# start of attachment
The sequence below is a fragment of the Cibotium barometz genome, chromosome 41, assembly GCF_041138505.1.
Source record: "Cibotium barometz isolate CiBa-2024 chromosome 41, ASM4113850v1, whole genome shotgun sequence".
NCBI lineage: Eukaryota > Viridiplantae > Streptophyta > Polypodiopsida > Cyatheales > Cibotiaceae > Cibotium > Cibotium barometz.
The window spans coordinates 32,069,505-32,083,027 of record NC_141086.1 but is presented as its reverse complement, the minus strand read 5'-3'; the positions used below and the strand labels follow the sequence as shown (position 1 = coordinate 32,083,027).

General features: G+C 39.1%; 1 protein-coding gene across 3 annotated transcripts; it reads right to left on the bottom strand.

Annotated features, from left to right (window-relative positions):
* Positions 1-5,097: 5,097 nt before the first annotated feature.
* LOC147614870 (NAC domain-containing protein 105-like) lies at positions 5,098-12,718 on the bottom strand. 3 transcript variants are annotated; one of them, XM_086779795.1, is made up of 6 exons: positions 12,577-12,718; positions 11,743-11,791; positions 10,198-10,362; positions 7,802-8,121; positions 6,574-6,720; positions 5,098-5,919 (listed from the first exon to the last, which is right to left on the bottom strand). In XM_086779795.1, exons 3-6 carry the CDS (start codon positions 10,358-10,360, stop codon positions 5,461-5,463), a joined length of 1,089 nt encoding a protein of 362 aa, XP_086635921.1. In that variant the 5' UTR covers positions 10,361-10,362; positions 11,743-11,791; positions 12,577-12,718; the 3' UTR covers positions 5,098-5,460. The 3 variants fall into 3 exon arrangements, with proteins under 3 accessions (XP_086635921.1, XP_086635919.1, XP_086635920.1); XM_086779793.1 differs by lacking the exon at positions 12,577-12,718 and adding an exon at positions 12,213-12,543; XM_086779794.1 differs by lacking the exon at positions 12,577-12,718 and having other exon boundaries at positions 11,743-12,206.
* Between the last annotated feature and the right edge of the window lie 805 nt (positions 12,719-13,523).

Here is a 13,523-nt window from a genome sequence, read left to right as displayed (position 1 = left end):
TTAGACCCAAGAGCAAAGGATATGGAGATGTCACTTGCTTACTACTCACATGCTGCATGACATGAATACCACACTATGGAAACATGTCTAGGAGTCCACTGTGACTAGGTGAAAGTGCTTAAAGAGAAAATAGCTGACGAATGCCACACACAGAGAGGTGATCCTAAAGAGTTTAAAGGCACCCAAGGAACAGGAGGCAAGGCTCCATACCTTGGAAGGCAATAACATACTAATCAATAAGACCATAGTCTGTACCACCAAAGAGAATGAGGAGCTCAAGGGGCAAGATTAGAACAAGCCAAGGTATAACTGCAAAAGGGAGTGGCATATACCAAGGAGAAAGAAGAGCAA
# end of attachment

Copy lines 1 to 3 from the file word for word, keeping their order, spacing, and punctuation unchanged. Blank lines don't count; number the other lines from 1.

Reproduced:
The sequence below is a fragment of the Cibotium barometz genome, chromosome 41, assembly GCF_041138505.1.
Source record: "Cibotium barometz isolate CiBa-2024 chromosome 41, ASM4113850v1, whole genome shotgun sequence".
NCBI lineage: Eukaryota > Viridiplantae > Streptophyta > Polypodiopsida > Cyatheales > Cibotiaceae > Cibotium > Cibotium barometz.